Earlier this month, residents of Chapel Hill elected a mayor, four town council members, and four school board members. All three elections were close and contested. An incumbent mayor lost in Chapel Hill for the first time in five decades and a single percentage point decided many of the other races. In addition, voters approved bonds for over $40 million to be spent on parks, solid waste, streets, sidewalks, and storm water infrastructure. (1)
These local officials and policy decisions will have an impact on the entire Chapel Hill community, including students at UNC.
Participation in US presidential elections tends to hover around 50% voter turnout. In midterm years those numbers are smaller. In off years, where only local elections are on the ballot, the numbers are dismal. (2) The estimated voter turnout for our recent election was 16%. This means only one in six eligible voters in Chapel Hill went to the polls this year. (3)
Considering how close the recent elections were, these numbers are concerning and indicate that a fairly small minority of voters are making decisions for the vast majority of residents.
While efforts to increase voter participation need to continue, and conversations that question who is and who is not eligible to vote in the first place need to be considered; it’s also important to note that there are lots of other ways to engage with and influence our community throughout the year.
Student voices are an important part of Chapel Hill’s social and environmental wellness. Students have a lot to offer the community, and in turn, the students have a lot they could learn from our town.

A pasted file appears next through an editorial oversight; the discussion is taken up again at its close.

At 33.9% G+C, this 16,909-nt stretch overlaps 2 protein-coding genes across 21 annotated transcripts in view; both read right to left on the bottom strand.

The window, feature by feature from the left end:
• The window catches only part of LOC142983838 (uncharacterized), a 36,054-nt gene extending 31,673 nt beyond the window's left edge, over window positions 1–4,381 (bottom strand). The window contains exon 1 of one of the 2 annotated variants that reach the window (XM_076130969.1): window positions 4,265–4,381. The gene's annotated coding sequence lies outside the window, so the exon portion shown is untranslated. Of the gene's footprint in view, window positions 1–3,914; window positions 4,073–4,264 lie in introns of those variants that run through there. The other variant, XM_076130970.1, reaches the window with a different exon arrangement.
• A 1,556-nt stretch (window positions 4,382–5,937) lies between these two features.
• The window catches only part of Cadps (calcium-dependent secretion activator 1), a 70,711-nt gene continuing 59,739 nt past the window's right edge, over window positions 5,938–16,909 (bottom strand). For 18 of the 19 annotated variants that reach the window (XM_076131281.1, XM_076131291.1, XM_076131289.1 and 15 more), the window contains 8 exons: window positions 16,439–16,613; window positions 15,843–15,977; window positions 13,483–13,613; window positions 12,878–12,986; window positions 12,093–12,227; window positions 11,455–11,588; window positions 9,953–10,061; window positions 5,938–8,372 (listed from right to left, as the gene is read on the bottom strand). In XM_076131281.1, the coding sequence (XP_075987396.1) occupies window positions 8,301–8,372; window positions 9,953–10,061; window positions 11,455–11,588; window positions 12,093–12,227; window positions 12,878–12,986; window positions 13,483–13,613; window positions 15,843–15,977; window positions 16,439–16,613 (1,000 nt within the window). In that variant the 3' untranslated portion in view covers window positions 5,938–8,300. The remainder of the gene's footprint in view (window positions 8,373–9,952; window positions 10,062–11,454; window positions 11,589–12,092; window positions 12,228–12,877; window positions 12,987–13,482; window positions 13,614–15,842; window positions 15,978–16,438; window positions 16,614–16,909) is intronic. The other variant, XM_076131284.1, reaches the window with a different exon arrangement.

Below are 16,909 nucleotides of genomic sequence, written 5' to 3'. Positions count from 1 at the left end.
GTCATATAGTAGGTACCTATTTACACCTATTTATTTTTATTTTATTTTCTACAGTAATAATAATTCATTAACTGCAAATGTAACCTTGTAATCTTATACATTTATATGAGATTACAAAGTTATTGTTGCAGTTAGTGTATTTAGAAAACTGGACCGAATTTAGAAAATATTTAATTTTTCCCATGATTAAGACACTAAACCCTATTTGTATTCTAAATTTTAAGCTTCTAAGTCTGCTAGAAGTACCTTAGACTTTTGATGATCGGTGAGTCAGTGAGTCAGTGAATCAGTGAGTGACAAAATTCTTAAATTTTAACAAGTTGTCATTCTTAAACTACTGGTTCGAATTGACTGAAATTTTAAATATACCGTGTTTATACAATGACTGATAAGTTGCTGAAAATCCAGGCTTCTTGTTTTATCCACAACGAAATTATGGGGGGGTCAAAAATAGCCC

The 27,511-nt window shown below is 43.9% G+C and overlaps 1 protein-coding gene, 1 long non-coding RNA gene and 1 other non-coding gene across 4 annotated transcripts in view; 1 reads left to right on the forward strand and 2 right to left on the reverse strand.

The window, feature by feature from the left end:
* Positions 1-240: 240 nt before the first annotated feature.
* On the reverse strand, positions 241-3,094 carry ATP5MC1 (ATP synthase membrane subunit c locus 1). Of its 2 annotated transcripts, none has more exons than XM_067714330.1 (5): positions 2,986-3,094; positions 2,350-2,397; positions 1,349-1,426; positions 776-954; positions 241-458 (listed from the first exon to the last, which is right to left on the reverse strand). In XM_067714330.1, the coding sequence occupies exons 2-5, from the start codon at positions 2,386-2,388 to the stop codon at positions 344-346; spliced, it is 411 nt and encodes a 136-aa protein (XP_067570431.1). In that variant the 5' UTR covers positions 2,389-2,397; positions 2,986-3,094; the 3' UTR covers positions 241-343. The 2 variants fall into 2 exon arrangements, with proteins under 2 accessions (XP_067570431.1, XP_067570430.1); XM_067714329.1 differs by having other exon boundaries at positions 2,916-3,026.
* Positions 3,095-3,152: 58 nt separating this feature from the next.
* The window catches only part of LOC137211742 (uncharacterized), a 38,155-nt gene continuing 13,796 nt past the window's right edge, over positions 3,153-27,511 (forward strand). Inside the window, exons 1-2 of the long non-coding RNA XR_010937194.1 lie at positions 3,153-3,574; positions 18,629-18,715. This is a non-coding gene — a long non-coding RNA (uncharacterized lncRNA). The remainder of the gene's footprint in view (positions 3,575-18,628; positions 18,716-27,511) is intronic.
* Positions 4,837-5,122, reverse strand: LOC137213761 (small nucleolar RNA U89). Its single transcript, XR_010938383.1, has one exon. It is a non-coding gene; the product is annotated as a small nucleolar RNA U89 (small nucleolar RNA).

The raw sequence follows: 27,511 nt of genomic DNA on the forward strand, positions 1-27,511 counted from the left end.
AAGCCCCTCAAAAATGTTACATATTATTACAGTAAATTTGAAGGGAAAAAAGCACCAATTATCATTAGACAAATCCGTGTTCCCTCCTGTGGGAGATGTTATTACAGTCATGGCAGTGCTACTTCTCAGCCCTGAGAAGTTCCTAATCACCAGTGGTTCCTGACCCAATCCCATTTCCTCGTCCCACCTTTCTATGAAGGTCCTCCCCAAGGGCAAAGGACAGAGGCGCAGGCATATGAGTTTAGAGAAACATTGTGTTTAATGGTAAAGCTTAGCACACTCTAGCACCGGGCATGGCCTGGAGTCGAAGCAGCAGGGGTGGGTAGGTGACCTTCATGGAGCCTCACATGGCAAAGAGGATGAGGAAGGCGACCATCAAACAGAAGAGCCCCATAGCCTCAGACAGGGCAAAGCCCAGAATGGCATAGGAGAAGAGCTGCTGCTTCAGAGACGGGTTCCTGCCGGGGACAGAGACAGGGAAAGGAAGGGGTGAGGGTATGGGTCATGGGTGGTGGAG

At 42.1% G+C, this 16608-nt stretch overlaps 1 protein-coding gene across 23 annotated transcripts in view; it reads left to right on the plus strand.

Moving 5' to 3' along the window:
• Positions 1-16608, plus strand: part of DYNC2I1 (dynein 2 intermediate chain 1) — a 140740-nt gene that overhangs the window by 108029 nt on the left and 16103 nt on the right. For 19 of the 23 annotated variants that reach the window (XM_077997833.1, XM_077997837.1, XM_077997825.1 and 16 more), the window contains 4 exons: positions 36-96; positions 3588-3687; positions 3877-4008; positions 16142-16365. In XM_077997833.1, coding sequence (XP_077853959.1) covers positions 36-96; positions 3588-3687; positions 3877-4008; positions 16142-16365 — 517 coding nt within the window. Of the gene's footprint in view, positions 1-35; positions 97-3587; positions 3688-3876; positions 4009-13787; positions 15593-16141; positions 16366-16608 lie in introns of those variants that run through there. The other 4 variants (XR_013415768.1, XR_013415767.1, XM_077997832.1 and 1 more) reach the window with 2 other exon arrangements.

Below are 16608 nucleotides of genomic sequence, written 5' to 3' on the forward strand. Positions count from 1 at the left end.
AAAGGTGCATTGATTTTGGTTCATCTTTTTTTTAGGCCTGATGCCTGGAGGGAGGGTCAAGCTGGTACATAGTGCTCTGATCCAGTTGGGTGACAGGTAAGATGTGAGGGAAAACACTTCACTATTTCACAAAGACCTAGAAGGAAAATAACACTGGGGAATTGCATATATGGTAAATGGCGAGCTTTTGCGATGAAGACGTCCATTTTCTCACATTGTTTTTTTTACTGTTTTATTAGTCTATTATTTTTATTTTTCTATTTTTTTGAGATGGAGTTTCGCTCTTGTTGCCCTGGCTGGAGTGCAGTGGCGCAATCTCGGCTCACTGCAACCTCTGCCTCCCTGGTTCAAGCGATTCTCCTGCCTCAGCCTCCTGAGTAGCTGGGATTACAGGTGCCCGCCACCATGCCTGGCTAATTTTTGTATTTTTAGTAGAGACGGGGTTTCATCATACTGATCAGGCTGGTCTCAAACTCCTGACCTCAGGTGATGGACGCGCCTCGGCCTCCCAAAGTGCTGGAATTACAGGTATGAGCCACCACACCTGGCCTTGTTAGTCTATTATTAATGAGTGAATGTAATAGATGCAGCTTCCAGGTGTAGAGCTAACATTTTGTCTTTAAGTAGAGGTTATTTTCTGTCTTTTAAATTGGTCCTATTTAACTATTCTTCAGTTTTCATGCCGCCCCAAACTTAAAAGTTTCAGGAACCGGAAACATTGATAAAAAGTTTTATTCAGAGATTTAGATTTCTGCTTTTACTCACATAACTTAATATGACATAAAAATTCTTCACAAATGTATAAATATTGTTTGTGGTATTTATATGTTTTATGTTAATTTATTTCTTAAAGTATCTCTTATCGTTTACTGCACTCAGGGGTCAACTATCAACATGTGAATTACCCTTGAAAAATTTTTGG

Below are a few ways you can become more civically engaged in our town outside of Election Day.
Chapel Hill Town Council Meetings are held at Chapel Hill Town Hall on Monday nights at 7 pm. These meetings are open to the public and include time for residents to learn about town governance and policy as well as speak and contribute to the conversation. If you are curious about what issues are at play in Chapel Hill, this is a great place to start. (4)
Chapel Hill has around 20 resident advisory groups that help shape town policy on issues ranging from the environment to art, parking to human rights, and cemeteries to libraries. Resident advisory groups typically meet once a month and allow individuals to get hands-on experience with issues they care deeply about. Check the town website regularly for vacancies and consider applying. (5)
Perhaps the most important way to be civically engaged and contribute to the town environmental and social wellness is to explore, be present, and give back. Challenge yourself to check out all that Chapel Hill has to offer and figure out ways you can contribute to the collective community. Buses are always free and there are amazing resources around town that depict the history, culture, and vibrancy of this community.
For a deeper look and appreciation of the Northside and Pine Knolls, two of Chapel Hill’s most historic and important neighborhoods, go to the Marian Cheek Jackson Center for Saving and Making History. For a broader view of the many things Chapel Hill has to offer, check out the Visitors Center on Franklin Street. (6) (7)
Will McInerney is a Program Assistant at Student Wellness with the UNC Men’s Project. Will’s work focuses on engaging men in gender equity and violence prevention efforts at UNC Chapel Hill. Will is also a freelance writer and radio producer, a regular contributor to the Chapel Hill News, News and Observer, and North Carolina Public Radio, and has been featured on NPR, American Public Media, and Al Jazeera English.